You are not currently logged in.
Access JSTOR through your library or other institution:
If You Use a Screen ReaderThis content is available through Read Online (Free) program, which relies on page scans. Since scans are not currently available to screen readers, please contact JSTOR User Support for access. We'll provide a PDF copy for your screen reader.
Two-Sided versus One-Sided Appeals: A Cognitive Perspective on Argumentation, Source Derogation, and the Effect of Disconfirming Trial on Belief Change
Michael A. Kamins and Henry Assael
Journal of Marketing Research
Vol. 24, No. 1 (Feb., 1987), pp. 29-39
Published by: American Marketing Association
Stable URL: http://www.jstor.org/stable/3151751
Page Count: 11
Since scans are not currently available to screen readers, please contact JSTOR User Support for access. We'll provide a PDF copy for your screen reader.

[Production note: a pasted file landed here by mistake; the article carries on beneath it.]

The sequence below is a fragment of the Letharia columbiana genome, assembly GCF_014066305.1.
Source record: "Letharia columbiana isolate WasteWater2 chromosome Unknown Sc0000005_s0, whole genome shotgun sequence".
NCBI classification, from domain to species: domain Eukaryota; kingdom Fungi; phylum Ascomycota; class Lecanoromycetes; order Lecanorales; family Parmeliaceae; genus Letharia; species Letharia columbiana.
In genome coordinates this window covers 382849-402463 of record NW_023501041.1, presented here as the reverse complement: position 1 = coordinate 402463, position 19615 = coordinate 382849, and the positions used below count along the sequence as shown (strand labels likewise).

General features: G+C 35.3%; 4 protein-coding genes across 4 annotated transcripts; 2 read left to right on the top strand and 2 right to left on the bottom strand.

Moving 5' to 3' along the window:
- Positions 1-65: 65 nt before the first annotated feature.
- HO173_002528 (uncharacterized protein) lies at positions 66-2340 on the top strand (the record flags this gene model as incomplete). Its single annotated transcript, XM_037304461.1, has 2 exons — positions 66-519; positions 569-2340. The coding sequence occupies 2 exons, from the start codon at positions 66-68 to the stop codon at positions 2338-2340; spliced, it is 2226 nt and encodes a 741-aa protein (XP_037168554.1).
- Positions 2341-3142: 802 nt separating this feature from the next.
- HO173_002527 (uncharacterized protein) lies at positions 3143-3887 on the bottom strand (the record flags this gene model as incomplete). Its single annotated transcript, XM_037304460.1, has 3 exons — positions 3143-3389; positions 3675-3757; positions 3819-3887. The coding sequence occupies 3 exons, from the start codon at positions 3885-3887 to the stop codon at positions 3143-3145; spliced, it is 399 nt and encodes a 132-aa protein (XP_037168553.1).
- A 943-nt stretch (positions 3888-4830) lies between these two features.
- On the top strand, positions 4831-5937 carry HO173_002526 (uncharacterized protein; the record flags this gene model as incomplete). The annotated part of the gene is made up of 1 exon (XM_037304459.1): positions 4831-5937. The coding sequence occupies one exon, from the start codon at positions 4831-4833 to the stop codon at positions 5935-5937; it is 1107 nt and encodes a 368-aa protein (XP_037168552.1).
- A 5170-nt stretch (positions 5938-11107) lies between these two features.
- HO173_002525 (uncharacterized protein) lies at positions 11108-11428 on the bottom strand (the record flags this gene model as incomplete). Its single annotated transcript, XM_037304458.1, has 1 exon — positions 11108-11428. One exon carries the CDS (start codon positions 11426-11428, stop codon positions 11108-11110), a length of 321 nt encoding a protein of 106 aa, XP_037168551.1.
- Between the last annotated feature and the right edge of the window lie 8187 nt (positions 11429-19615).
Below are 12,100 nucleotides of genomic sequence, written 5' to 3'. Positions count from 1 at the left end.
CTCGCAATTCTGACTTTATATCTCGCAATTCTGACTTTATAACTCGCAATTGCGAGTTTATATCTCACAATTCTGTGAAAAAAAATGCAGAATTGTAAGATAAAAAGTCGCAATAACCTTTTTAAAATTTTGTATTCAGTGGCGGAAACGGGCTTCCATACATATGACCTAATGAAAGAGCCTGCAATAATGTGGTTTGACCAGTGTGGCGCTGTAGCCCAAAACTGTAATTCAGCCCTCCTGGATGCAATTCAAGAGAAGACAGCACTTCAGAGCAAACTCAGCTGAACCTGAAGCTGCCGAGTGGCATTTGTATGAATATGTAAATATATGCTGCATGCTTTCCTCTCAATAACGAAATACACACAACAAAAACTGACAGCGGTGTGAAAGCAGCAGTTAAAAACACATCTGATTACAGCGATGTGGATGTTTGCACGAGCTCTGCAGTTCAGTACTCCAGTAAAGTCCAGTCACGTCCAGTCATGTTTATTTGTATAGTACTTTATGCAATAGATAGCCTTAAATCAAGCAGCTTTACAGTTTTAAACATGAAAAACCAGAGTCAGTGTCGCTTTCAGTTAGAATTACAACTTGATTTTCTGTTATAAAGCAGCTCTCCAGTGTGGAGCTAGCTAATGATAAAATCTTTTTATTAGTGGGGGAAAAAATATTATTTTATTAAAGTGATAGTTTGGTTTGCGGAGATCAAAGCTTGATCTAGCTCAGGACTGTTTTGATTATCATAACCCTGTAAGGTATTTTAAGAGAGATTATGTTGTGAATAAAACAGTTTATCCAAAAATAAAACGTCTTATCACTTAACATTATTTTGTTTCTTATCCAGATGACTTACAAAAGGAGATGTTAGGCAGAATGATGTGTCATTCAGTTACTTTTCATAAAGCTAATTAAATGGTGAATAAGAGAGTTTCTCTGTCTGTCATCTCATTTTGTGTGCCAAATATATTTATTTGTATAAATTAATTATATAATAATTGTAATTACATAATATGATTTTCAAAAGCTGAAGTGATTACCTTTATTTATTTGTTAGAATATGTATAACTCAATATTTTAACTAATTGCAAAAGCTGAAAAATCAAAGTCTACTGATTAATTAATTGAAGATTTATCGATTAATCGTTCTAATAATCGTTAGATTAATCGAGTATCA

Preview not available
The authors consider the effects of exposure to various advertising appeal types (differing in sidedness) on cognitive response and belief change in the context of inoculation and correspondence theory. In one experiment, subjects were exposed to either a one-sided, two-sided refutational, or two-sided nonrefutational appeal and the degree of cognitive activity incurred was measured. Results are partially supportive of both inoculation and correspondence theory, as two-sided appeals produced significantly less counterargumentation and source derogation than the one-sided appeal. In addition, the refutational appeal led to significantly more support argumentation than the one-sided appeal. However, exposure to either two-sided appeal did not differentially affect cognitions. In a second experiment, a disconfirming product trial experience was introduced as an "attack" condition to observe the effects on belief change given exposure to one of the advertising appeals used before. For all attributes, exposure to the one-sided appeal resulted in the greatest degree of belief change. Dominance for the predictions of inoculation over those of correspondence theory is not evident as belief change did not differ significantly between subjects exposed to either two-sided appeal. Finally, a measure of the change in purchase intent has only (nonsignificant) directional support.
Journal of Marketing Research © 1987 American Marketing Association